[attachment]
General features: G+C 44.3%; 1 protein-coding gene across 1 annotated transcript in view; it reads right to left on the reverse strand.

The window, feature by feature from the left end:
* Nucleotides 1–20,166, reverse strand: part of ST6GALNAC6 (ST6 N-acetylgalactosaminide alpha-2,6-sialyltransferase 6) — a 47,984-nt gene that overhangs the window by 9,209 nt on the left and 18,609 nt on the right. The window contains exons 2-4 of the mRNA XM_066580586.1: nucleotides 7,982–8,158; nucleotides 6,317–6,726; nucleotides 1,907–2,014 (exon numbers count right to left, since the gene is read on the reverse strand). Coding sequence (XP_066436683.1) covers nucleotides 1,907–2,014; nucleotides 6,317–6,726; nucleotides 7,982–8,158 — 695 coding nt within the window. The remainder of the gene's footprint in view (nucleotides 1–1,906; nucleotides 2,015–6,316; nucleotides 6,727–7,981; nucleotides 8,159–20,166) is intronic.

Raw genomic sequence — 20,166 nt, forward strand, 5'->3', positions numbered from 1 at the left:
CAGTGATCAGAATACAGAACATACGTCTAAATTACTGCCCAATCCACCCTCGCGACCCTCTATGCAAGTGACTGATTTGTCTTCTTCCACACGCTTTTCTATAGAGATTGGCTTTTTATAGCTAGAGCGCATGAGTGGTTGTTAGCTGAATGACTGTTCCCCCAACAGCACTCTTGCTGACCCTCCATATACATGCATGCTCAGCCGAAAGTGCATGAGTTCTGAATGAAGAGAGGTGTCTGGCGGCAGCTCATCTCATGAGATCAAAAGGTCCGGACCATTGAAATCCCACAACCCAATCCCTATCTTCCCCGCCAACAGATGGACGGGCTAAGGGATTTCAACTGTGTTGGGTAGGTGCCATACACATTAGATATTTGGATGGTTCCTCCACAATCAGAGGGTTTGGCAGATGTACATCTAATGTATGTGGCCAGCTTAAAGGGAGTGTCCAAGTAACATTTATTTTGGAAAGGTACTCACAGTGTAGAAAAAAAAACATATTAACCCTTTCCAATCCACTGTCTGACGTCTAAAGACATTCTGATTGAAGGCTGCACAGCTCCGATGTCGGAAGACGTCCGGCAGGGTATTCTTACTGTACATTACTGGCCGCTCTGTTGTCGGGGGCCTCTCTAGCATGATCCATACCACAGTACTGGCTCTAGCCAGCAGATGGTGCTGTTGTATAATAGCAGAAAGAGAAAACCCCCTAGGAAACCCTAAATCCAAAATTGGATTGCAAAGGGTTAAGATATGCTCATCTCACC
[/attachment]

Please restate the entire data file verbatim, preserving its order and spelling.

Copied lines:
General features: G+C 44.3%; 1 protein-coding gene across 1 annotated transcript in view; it reads right to left on the reverse strand.

The window, feature by feature from the left end:
* Nucleotides 1–20,166, reverse strand: part of ST6GALNAC6 (ST6 N-acetylgalactosaminide alpha-2,6-sialyltransferase 6) — a 47,984-nt gene that overhangs the window by 9,209 nt on the left and 18,609 nt on the right. The window contains exons 2-4 of the mRNA XM_066580586.1: nucleotides 7,982–8,158; nucleotides 6,317–6,726; nucleotides 1,907–2,014 (exon numbers count right to left, since the gene is read on the reverse strand). Coding sequence (XP_066436683.1) covers nucleotides 1,907–2,014; nucleotides 6,317–6,726; nucleotides 7,982–8,158 — 695 coding nt within the window. The remainder of the gene's footprint in view (nucleotides 1–1,906; nucleotides 2,015–6,316; nucleotides 6,727–7,981; nucleotides 8,159–20,166) is intronic.

Raw genomic sequence — 20,166 nt, forward strand, 5'->3', positions numbered from 1 at the left:
CAGTGATCAGAATACAGAACATACGTCTAAATTACTGCCCAATCCACCCTCGCGACCCTCTATGCAAGTGACTGATTTGTCTTCTTCCACACGCTTTTCTATAGAGATTGGCTTTTTATAGCTAGAGCGCATGAGTGGTTGTTAGCTGAATGACTGTTCCCCCAACAGCACTCTTGCTGACCCTCCATATACATGCATGCTCAGCCGAAAGTGCATGAGTTCTGAATGAAGAGAGGTGTCTGGCGGCAGCTCATCTCATGAGATCAAAAGGTCCGGACCATTGAAATCCCACAACCCAATCCCTATCTTCCCCGCCAACAGATGGACGGGCTAAGGGATTTCAACTGTGTTGGGTAGGTGCCATACACATTAGATATTTGGATGGTTCCTCCACAATCAGAGGGTTTGGCAGATGTACATCTAATGTATGTGGCCAGCTTAAAGGGAGTGTCCAAGTAACATTTATTTTGGAAAGGTACTCACAGTGTAGAAAAAAAAACATATTAACCCTTTCCAATCCACTGTCTGACGTCTAAAGACATTCTGATTGAAGGCTGCACAGCTCCGATGTCGGAAGACGTCCGGCAGGGTATTCTTACTGTACATTACTGGCCGCTCTGTTGTCGGGGGCCTCTCTAGCATGATCCATACCACAGTACTGGCTCTAGCCAGCAGATGGTGCTGTTGTATAATAGCAGAAAGAGAAAACCCCCTAGGAAACCCTAAATCCAAAATTGGATTGCAAAGGGTTAAGATATGCTCATCTCACC